I was pleased as punch that yesterday, my girlfriend, who’s a pretty hardcore lefty (though obviously not as hardcore as I thought) brought up Williams. She expressed that the firing was “absolutely ridiculous. One little comment taken out of context! What’s with these NPR people? Who are they, anyway? Admitting that seeing fully and ostentatiously garbed Muslims on a plane flight makes you nervous does not make you a bigot! Especially when you very next comment assures that you don’t think that of all Muslims!”

    Sometimes people are FORCED out of their ideology.

  5. October 25, 2010 12:50 pm

    greyfoot: Nice to know we’ve made a convert. The folks at NPR are stumbling over themselves to explain their actions. The latest is that they were justified in firing Juan Williams (they had warned him numerous times about going “off the reservation” on Fox News), but that they mishandled the firing. Serious understatement, especially since most NPR stations were in the midst of their annual fundraising drives!

    The bottom line is that liberals, who are so adamant about “diversity” when it comes to race, gender or sexual orientation, seem to be strongly opposed to diversity of opinion. If the Juan Williams incident forces them to examine this paradox, we’ll all come out ahead.

    • Kent Garshwiler permalink
      November 1, 2010 12:24 pm

      Rick, NPR did what they preach. Intolerance for everything except their own views. It is hardcore ideology. At the same time, the “progressives” say that they are for the “people”. The first thing is that all people live differently, some act differently, and most think differently on different levels.

      So for NPR to follow a single, one-way thought process is illogical. They cater to the “progressives” that can’t have their own political party, but are included in the Democratic Party because it leans toward social control thru anti-god manifestation.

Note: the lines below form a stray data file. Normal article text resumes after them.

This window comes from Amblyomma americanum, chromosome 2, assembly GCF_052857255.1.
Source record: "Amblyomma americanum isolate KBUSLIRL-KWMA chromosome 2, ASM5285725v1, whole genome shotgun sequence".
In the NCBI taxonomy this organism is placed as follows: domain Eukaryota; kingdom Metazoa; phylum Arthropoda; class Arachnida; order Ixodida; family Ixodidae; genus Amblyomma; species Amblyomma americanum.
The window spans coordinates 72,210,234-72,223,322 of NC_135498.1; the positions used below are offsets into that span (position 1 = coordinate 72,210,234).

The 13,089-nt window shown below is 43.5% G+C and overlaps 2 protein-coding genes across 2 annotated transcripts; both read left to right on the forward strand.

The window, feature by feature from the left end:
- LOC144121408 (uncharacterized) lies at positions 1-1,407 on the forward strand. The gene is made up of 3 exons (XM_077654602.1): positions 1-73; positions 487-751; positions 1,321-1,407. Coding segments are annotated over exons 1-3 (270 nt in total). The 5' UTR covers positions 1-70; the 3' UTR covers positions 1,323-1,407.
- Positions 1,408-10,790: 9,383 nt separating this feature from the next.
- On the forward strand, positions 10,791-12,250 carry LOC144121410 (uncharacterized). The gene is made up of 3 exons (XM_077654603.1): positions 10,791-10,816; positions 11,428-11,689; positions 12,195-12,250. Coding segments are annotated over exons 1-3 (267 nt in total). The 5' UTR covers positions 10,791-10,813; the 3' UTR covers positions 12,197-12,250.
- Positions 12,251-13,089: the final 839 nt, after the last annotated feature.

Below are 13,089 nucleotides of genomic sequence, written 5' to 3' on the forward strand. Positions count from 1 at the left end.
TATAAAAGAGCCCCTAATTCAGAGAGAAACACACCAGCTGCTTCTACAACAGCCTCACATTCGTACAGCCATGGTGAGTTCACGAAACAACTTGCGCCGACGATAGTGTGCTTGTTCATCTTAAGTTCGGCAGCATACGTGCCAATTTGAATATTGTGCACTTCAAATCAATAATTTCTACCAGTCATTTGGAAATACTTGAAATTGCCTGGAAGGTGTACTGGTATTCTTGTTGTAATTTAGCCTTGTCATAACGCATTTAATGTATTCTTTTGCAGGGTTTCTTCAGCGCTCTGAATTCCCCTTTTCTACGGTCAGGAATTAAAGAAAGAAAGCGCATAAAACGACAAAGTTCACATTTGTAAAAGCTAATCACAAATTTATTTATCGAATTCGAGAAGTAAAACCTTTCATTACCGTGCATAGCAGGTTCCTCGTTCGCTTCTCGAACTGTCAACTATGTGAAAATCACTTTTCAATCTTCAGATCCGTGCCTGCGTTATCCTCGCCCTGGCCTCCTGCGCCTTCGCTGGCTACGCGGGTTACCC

Ok, Socialism and Communism! The progressive movement has “hi-jacked” the liberal Democratic Party.

      This started many years ago and is now coming to bear full fruit. The liberal’s are just “tag-a-long” compatriots. If diversity is the main core of liberals, then they would be providing it on NPR and every other place. The progressive movement has the “driver’s seat” and the liberals are the passengers in the right front seat. Now that liberals are being squeezed out (get out of the car) of NPR and other places in politics. I will suspect the “progressives” will speed up their “car” to get to the finish line in order to “change” America.

  6. November 1, 2010 12:48 pm

    Kent: NPR isn’t exactly a bastion of raving leftists. What I find so insidious about NPR is that its political views are presented in such a low-key manner. With Fox you know exactly what you’re getting: everyone is highly opinionated and unabashedly conservative; you can take it or leave it. NPR is sneakier: there’s little overt political opinion — just the assumption that all the well-educated, upwardly mobile urbanites in their audience are in step with the program. Among that demographic, NPR is a kind of shibboleth: if you work for it or listen to it, you’re one of “us.” If you work for NPR and talk freely on non-sanctioned media outlets, you’re no longer one of “us.” It’s simply understood that you must agree with the NPR mindset. That’s what creeps me out.